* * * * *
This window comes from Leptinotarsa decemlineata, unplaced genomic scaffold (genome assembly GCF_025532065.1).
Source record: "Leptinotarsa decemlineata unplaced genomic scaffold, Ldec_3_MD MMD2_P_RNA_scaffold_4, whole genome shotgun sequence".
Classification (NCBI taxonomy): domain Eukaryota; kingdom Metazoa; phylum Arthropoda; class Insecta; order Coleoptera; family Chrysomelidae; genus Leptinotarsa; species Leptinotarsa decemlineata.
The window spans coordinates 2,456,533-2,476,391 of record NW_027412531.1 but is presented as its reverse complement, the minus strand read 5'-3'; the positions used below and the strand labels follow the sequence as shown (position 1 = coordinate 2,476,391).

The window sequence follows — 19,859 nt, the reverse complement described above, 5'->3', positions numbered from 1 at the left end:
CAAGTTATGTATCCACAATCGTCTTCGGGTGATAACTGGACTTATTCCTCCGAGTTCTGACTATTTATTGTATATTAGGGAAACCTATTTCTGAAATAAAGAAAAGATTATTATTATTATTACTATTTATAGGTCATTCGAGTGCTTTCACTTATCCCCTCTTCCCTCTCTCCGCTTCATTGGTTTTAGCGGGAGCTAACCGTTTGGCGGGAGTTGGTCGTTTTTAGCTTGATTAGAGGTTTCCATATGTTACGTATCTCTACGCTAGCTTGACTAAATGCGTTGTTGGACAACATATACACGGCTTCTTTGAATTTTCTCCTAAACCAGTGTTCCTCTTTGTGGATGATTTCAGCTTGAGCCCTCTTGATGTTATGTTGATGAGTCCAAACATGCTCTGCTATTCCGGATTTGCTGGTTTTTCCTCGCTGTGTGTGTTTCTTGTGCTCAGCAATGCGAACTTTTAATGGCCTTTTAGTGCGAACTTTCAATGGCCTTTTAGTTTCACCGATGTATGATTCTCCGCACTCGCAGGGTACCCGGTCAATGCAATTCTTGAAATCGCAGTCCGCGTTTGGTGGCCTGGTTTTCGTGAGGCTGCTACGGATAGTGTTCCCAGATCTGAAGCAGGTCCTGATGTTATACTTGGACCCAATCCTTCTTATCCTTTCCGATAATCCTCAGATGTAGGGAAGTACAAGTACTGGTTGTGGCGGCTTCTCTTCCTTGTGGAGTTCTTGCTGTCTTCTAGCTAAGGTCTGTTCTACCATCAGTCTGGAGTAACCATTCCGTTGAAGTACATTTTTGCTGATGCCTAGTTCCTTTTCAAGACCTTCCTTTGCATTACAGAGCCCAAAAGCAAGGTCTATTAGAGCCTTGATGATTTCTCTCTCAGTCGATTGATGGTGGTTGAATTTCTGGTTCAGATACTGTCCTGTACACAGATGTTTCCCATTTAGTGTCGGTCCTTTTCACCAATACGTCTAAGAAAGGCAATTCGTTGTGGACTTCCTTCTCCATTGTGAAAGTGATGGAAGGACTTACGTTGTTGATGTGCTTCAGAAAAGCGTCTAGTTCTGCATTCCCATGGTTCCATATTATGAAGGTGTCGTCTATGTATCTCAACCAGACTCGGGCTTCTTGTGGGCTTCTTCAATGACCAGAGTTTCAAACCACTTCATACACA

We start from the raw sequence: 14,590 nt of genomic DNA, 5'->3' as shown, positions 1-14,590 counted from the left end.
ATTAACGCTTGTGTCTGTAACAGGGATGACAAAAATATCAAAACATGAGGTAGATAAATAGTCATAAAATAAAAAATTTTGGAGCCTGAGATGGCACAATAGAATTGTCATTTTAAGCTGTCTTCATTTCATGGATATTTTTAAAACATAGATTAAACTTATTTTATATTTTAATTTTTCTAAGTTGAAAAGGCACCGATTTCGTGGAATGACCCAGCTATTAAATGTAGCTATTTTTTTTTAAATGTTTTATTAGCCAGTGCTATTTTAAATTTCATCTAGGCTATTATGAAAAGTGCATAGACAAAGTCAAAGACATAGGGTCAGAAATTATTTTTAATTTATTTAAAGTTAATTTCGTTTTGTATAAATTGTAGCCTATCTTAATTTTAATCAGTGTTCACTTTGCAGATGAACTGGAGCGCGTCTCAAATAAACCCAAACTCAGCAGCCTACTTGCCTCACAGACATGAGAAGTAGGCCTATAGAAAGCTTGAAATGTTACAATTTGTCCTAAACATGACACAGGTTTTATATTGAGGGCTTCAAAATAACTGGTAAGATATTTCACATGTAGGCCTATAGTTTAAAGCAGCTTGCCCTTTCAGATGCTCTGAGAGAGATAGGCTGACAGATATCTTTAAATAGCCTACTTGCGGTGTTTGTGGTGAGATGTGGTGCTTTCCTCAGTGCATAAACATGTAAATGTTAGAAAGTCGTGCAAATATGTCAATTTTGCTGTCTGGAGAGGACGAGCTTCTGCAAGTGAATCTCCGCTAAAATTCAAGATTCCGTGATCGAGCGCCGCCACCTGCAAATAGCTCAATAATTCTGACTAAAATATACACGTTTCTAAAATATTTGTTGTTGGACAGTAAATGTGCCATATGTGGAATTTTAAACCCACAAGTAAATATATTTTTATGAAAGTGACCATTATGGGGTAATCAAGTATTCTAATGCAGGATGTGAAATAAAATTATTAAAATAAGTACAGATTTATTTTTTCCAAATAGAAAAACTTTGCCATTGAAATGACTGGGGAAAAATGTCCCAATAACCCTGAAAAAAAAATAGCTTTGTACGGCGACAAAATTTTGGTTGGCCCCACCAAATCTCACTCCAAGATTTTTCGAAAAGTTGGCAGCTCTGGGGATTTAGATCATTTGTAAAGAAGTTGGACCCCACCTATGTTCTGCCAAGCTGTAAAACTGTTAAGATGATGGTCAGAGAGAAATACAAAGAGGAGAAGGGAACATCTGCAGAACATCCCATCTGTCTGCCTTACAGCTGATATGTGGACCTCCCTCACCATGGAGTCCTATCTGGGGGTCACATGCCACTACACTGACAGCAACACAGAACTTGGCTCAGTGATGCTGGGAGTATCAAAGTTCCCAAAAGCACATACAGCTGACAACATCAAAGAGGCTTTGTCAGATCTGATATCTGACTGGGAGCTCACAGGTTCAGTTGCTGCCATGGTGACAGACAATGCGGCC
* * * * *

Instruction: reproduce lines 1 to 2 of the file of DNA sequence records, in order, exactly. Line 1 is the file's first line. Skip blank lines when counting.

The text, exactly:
This window comes from Leptinotarsa decemlineata, unplaced genomic scaffold (genome assembly GCF_025532065.1).
Source record: "Leptinotarsa decemlineata unplaced genomic scaffold, Ldec_3_MD MMD2_P_RNA_scaffold_4, whole genome shotgun sequence".